Convict testifies de Lima received drug payola; senator wants witness charged | Inquirer News
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Convict testifies de Lima received drug payola; senator wants witness charged

/ 10:01 PM February 23, 2021

MANILA, Philippines—Just how valuable the testimony of murder convict Joel Capones to the drug case filed against Senator Leila de Lima?

The prosecution has presented Capones before the Muntinlupa Regional Trial Court Branch 256. He testified that he saw drug lord Jaybee Sebastian hand over P1.4 million drug money to then Justice Secretary Leila de Lima at the Bahay na Bato inside the New Bilibid Prison sometime in March 2014.

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“In his testimony, (Capones) delivered first the money to Jaybee Sebastian – the P1.4 million, and when the senator then Secretary of Justice arrived, Jaybee Sebastian handed the money to Sec. De Lima. That is part of the testimony,” Provincial Prosecution Ramoncito Bienvenido Ocampo Jr. told reporters.

“His testimony is very clear as far as we are concerned. We leave it to the court for its appreciation of our evidence as far as the gist of the testimony of Joel Capones,” he said.

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During the hearing last week before Presiding Judge of the Muntinlupa City RTC, Branch 256, Capones testified that in December 2013, fellow NBP inmate Sebastian asked him to engage in illegal drug trading inside and out of the NBP to raise funds to support the senatorial bid of de Lima who was then the DOJ Secretary.

The witness admitted that he indeed transacted illegal drugs or shabu to heed Sebastian’s directive because he was convinced and impressed with the latter’s apparent strong influence with the previous administration, particularly with de Lima.

The senator’s camp, however, said Capones’ testimony was “selective.”

“Kanina sa aming cross examination, maraming bagay kami na napalabas mula kay Joel Capones at ang napansin naming importanteng bagay, medyo selective ang kanyang memory–may mga natatandaan syang petsa, mga sirkumstansya, mga personalidad pero marami ring hindi lalu na yung mga bagay na may tendency na sumira sa kredibilidad nya bilang testigo,” de Lima’s counsel, Atty. Boni Tacardon told reporters.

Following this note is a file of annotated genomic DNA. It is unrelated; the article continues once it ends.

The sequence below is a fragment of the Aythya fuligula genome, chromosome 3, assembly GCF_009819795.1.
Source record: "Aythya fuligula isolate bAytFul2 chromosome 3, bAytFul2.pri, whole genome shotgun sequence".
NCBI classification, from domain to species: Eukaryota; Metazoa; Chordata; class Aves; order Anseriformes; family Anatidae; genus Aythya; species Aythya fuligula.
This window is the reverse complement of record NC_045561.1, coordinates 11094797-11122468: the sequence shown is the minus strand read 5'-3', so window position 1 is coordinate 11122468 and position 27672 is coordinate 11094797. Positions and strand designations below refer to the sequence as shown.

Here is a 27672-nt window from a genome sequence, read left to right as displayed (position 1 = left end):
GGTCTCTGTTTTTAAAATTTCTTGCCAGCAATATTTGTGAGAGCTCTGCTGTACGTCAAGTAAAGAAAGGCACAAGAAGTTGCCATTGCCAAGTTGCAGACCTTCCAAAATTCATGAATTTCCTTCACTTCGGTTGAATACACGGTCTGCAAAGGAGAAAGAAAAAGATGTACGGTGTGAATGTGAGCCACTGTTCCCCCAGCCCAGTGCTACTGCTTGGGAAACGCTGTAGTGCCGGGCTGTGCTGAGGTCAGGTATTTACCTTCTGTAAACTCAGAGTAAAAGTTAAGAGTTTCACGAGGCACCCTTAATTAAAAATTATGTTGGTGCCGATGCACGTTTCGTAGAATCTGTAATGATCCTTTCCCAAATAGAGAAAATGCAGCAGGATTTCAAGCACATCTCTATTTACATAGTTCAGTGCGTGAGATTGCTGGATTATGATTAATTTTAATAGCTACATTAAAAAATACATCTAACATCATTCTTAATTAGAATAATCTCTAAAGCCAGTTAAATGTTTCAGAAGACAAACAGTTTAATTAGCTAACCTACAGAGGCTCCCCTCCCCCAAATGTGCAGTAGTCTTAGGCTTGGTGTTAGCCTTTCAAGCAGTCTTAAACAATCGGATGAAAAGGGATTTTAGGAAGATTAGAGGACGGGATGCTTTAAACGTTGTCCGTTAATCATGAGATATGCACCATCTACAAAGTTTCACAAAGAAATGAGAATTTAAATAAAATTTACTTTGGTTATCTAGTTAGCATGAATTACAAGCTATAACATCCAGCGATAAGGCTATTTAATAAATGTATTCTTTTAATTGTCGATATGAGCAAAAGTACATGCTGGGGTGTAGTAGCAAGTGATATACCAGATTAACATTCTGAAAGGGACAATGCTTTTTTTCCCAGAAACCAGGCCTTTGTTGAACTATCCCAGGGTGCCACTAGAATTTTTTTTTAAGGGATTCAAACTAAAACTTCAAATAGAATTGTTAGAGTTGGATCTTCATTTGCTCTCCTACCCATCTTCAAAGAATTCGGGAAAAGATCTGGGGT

(During our cross-examination, we have managed to draw out inconsistencies in his testimony because we noticed that he has a selective memory. There are dates, circumstances and personalities that he can remember but there are those that he cannot, especially those that could ruin his credibility as a witness.)

Due to Capones’ admission that he engaged in illegal drug trading inside Bilibid from January to October 2014, de Lima wrote a letter to Justice Secretary Menardo Guevarra asking why Capones was not included as an accused in any of the drug cases filed against her.

“It is ironic that despite the Duterte Administration’s supposed dedication to the War on Drugs, convicted felons are still able to appear and testify under oath that they in fact committed illegal trading and yet remain free from prosecution,” de Lima said in her letter.

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“The inaction of the DOJ in holding Mr. Capones to account for his self-confessed criminal acts, despite knowledge of his culpability, is a serious dereliction of duty and puts in question the seriousness of the Duterte administration’s resolve in fighting crime and illegal drugs,” she added.

Guevarra, meanwhile, said, “I have read Senator de Lima’s letter this morning and I’ll take the matter that she brought to my attention under advisement.”

De Lima is now facing two drug charges after the Muntinlupa Court granted her demurrer to evidence.

The senator also sought a reversal of the Muntinlupa court’s ruling that denied her other demurrer to evidence.

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TAGS: Drugs, Leila de Lima, Muntinlupa
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